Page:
The hottest tech trends to watch in 2023

We’re only days away from a new year, and it can’t come soon enough for the tech industry. Unless you’ve been in hibernation and don’t know it, 2022 has been a bit rough. The problems? Falling stock prices, falling sales, supply chain bottlenecks and more.

But 2023 is right around the corner, and a new year brings new opportunities for the tech sector. To that end, we take a look at some of the biggest trends we plan to take. These include everything from new hardware like Apple (AAPL) to artificial intelligence becoming available to average consumers to tech-driven healthcare. And the gaming industry will also be on the way back.

So without further ado, here are the next big tech trends to watch in 2023.

An Apple headset and much more Metaverse

Later next year, Apple is set to launch its most important product since unveiling the Apple Watch in 2014: its first mixed reality headset. According to Bloomberg, the headset will be called Reality One or Reality Pro and will feature a suite of cameras and a high-resolution display. Inside there will be a high-powered Apple M2 chip, which means the headset should outperform rivals like Meta (META) Quest 2.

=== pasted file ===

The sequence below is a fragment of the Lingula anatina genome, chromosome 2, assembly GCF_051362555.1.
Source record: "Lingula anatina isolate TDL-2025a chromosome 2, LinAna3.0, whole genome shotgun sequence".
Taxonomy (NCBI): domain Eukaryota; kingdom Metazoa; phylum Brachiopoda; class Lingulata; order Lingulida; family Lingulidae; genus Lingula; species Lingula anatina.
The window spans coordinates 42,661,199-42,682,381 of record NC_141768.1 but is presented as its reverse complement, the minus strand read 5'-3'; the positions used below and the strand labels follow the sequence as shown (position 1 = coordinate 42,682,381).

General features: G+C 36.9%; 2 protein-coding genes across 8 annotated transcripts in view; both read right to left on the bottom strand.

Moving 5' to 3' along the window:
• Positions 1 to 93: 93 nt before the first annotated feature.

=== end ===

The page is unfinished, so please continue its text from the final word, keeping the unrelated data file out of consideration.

Speaking of which, the social media giant is expected to continue investing billions of dollars in its AR and VR efforts. In 2021 alone, Meta spent $10 billion on new hardware and software as part of its effort to dominate the Metaverse, a series of interconnected online worlds. And those expenses aren’t going to decrease anytime soon. Meta is already on track to pump more money into CEO Mark Zuckerberg’s quest to create the go-to metaverse company in 2022, and will ramp it up even further in 2023.